Cecilia Van Cauwenberghe from Frost & Sullivan’s TechVision Group, provides further insights about nanomaterials, focussing here on the laser ablation in liquid environment (LALE) technique
The synthesis of chemically clean and environmentally friendly nanoparticles has dramatically evolved since the implementation of laser ablation in liquid environment (LALE) technique and it is presently applied in both laboratory investigations and industrial operations (Shih et al., 2018). It is remarkable, however, that the main foundations of the underlying processes leading to the nanoparticle generation using this technique still remain uncertain. Shih et al. (2018) investigated the bimodal nanoparticle size distributions in femto- and picosecond laser ablation in liquids. According to the authors, such bimodal effect relates small nanoparticles of less than ten nanometres and a narrow size distribution coexisting with large nanoparticles of hundreds of nanometers. The phenomenon is directly associated with the dynamic interaction between the ablation plume and the liquid environment. Whereas large nanoparticles are generated through a sequence of hydrodynamic instabilities at the plume-liquid interface, small nanoparticles are simultaneously nucleated across an expanding metal-liquid mixing region.
Controlling the size and strength of colloidal nanoparticles
In addressing this concern, Choudhury et al. (2018) proposed an effective method for controlling the size distributions of metallic nanoparticles produced through LALE technique that consists of the implementation of physical boundaries in the vicinity of the ablation site. The authors used an Nd:YAG laser of 1064 nm, FWHM 6 ns, to ablate a copper target and a gold target immersed in two different liquid media exhibiting distinctive density and optical properties, water and isopropyl alcohol. According to the researchers, the implemented boundaries have led to notable differences in the size distributions in both liquid media, attributable to the role of the shock wave reflection from the physical boundaries on plasma parameters, hence prolonging the thermal effect of the plasma plume over time, while promoting particle growth in confined geometry. Other authors including Nasria et al. (2019), performed similar experiments using ethanol, hence demonstrating the impact of the fluid environment on controlling the size and strength of colloidal nanoparticles.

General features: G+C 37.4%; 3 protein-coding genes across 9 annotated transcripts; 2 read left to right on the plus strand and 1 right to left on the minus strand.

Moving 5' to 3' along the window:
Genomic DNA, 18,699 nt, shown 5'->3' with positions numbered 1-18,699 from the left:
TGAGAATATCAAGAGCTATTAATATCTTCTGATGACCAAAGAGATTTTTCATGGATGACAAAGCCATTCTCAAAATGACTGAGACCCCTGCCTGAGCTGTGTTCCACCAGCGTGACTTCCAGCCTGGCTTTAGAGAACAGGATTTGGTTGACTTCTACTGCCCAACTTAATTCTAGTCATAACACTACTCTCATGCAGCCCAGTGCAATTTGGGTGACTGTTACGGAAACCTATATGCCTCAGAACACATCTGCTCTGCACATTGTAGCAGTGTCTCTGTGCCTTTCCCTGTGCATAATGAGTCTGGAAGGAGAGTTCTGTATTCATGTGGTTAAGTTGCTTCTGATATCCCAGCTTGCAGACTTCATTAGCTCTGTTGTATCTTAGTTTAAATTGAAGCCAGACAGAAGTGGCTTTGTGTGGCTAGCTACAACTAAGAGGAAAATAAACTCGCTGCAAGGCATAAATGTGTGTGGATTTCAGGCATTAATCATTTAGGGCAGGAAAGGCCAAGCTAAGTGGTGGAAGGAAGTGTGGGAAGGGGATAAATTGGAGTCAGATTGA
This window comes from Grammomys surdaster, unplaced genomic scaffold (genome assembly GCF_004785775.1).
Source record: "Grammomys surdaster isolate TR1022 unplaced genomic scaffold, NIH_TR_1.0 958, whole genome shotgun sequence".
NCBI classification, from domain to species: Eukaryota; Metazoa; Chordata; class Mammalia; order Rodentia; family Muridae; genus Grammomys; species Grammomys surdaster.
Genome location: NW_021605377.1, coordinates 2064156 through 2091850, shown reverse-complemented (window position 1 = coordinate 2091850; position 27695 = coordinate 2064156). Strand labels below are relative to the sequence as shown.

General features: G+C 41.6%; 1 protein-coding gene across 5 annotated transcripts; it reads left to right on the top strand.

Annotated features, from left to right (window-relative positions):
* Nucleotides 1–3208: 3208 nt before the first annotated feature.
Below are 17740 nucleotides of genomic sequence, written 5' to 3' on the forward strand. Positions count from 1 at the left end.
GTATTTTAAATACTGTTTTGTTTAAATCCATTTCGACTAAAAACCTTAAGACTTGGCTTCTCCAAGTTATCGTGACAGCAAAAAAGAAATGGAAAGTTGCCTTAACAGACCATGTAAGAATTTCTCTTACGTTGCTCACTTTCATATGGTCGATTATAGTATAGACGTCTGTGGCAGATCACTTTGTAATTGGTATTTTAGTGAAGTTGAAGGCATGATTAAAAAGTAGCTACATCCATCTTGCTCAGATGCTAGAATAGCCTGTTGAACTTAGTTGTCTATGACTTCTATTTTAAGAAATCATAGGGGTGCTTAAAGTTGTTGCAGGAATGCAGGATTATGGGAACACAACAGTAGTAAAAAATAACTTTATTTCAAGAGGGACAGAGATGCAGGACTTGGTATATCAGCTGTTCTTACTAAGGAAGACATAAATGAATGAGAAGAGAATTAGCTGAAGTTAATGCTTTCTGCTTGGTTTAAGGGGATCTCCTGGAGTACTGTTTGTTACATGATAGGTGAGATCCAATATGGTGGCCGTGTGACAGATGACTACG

Investigations carried out by Saraeva et al. (2019) using of time-resolved emission spectroscopy in the non-filamentation regime concluded that multi-shot ablation in liquids leads to the lesser extent of the processed surface oxidation in comparison with dry environments. According to the authors, this feature makes LALE technique very attractive in surface-enhanced spectroscopes and biomedical devices, biosensors, antibacterial coatings and phototherapies. Similar studies using scanning electron microscopy characterisation of crater topographies and time-resolved optical emission spectroscopy of ablative plumes in regimes were carried out by Kudryashov et al. (2018), who demonstrated that single-shot IR femtosecond-laser ablation of gold surfaces in ambient air and liquid isopropyl alcohol.
Potential applications of LALE technique
Smart nanomaterials leading research trending